highfigh

Audioholic Overlord
No, the high current draw lasts only a fraction of a second, not long enough to cause a fire.
When I started working at a stereo store, one of the guys had a great answer for the question of "Will these handle 100Watts?"- he would say "Yeah, sure- 100W? They'll handle that. Once.".
 
Philnick

Philnick

Enthusiast
Had a hard time re-locating this thread to post my ultimate findings.

My electronics engineer best friend brought over his oscilloscope and we compared the outputs of one channel of each of the two AVRs (a Yamaha and a Denon) playing a mono signal.

They were in phase, so everything is working fine. (If they were out of phase, I would have swapped the cables out of sight up on the ceiling so that a visiting friend wouldn't see the phase swap at the equipment and "help me out" by "correcting" it.)

Silly side note: in building the room, while the outer layer of all the walls was done but not the inner layer - including of the ceiling - I ran all the speaker cables along the ceiling and down the walls, and told the guys putting up the inner drywall to make a hole at each of the speaker locations and pull the end of the cables through, so I could mount the wiring plates.

They forgot at the location for the surround left speaker. My engineer friend found the lost wire behind the wall by connecting a square-wave generator (which puts out a lot of out-of-band energy) to the other end of that cable and sniffing its signal out with a "Hello Kitty" AM transistor radio! I'm going to print out a picture of that radio and put it on the wall there as a memento!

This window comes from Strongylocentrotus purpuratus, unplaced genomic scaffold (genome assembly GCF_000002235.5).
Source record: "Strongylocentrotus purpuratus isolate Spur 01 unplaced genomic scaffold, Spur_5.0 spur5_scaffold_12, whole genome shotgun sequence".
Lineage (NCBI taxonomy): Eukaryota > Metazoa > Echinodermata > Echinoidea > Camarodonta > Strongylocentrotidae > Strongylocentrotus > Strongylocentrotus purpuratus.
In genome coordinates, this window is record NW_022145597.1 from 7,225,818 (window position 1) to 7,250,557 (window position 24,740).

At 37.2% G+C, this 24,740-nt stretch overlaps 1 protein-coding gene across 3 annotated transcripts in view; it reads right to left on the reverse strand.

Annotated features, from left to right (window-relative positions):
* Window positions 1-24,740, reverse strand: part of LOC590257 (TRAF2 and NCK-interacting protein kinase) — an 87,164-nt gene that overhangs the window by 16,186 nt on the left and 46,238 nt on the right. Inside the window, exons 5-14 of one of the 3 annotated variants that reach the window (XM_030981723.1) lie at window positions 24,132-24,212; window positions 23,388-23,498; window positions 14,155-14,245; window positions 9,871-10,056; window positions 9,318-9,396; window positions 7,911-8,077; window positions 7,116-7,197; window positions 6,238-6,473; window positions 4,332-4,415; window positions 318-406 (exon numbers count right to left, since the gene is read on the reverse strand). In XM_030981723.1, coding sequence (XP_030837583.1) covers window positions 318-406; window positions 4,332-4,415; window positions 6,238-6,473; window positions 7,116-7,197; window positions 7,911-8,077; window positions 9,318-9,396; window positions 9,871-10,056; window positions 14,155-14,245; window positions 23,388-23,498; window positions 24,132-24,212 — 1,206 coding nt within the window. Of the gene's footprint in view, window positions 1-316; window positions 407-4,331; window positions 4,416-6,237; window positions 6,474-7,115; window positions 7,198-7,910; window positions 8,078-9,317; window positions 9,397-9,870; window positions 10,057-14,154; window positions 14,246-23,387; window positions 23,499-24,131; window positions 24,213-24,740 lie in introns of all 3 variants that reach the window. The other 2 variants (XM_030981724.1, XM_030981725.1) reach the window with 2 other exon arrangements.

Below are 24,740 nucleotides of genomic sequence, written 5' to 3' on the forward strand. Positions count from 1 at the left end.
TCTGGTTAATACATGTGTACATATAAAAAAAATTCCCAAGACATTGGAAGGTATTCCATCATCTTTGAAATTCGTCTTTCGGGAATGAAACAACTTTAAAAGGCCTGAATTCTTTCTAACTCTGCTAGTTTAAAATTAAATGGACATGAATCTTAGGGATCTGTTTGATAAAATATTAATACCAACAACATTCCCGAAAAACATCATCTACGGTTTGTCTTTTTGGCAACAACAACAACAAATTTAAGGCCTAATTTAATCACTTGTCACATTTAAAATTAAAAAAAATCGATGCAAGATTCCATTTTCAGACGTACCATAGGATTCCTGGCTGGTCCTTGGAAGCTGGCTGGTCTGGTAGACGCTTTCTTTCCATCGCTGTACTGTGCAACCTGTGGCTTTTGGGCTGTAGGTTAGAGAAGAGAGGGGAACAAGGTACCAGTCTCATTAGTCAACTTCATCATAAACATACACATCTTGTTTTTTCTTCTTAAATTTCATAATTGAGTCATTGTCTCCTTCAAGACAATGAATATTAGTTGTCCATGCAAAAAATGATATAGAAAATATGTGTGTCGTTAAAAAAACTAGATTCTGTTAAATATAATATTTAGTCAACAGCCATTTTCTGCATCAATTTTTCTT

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highfigh

highfigh

Audioholic Overlord
Is it enough to do this test on the secondary AVR? It would be tricky to test the primary one, since it would be uncertain whether the stuff decoded from HDMI and the line input (which isn't what I would be using for Atmos) are treated the same.

Perhaps the simplest would be to play a mono source through all channels and compare the outputs of the 2 amps.

At the Yamaha, I could Y a signal into a stereo line input and set it to "all channel stereo." Then I'd X/Y into the scope the red terminals of one speaker output from each AVR to see if they are in phase.

PS Very informative graph, by the way. I remember putting a discarded scope I'd found on campus across the two channels of my stereo, nearly 50 years ago, and watching the patterns made by music. Fascinating, when in the right state of mind!

PPS I also have a SmugMug gallery, but it's of my landscape photography, at Photos.PhilOlenick.com. It's quite small so far - only two dozen shots.
You don't combine signal with a T cord, you split the output of one jack to two.

If you want to see the phase of the output, download a tone generator app and an oscilloscope app- you can't usually use two apps on one phone, so use a second for either app and start them. Set it to 50-100HZ and check the output of a source- if the signal starts in a negative direction, it has inverted the signal. Do the same for the AVRs.